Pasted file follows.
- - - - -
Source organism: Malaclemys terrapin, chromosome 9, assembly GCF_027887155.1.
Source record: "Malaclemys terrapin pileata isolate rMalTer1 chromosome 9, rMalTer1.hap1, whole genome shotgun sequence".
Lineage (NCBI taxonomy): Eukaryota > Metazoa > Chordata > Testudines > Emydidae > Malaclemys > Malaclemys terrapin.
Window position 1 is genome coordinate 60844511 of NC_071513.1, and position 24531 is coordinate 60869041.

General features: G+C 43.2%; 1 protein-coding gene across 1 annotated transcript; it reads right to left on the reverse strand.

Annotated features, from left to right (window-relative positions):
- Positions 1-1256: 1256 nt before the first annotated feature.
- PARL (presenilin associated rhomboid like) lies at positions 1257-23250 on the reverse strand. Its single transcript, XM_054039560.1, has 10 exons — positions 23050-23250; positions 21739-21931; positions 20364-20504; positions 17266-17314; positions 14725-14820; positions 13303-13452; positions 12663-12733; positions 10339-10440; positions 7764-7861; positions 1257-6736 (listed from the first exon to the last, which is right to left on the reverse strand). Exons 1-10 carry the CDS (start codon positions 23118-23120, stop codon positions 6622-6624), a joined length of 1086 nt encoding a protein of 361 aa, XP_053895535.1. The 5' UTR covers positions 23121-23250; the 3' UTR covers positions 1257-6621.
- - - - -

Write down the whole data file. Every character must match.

Source organism: Malaclemys terrapin, chromosome 9, assembly GCF_027887155.1.
Source record: "Malaclemys terrapin pileata isolate rMalTer1 chromosome 9, rMalTer1.hap1, whole genome shotgun sequence".
Lineage (NCBI taxonomy): Eukaryota > Metazoa > Chordata > Testudines > Emydidae > Malaclemys > Malaclemys terrapin.
Window position 1 is genome coordinate 60844511 of NC_071513.1, and position 24531 is coordinate 60869041.

General features: G+C 43.2%; 1 protein-coding gene across 1 annotated transcript; it reads right to left on the reverse strand.

Annotated features, from left to right (window-relative positions):
- Positions 1-1256: 1256 nt before the first annotated feature.
- PARL (presenilin associated rhomboid like) lies at positions 1257-23250 on the reverse strand. Its single transcript, XM_054039560.1, has 10 exons — positions 23050-23250; positions 21739-21931; positions 20364-20504; positions 17266-17314; positions 14725-14820; positions 13303-13452; positions 12663-12733; positions 10339-10440; positions 7764-7861; positions 1257-6736 (listed from the first exon to the last, which is right to left on the reverse strand). Exons 1-10 carry the CDS (start codon positions 23118-23120, stop codon positions 6622-6624), a joined length of 1086 nt encoding a protein of 361 aa, XP_053895535.1. The 5' UTR covers positions 23121-23250; the 3' UTR covers positions 1257-6621.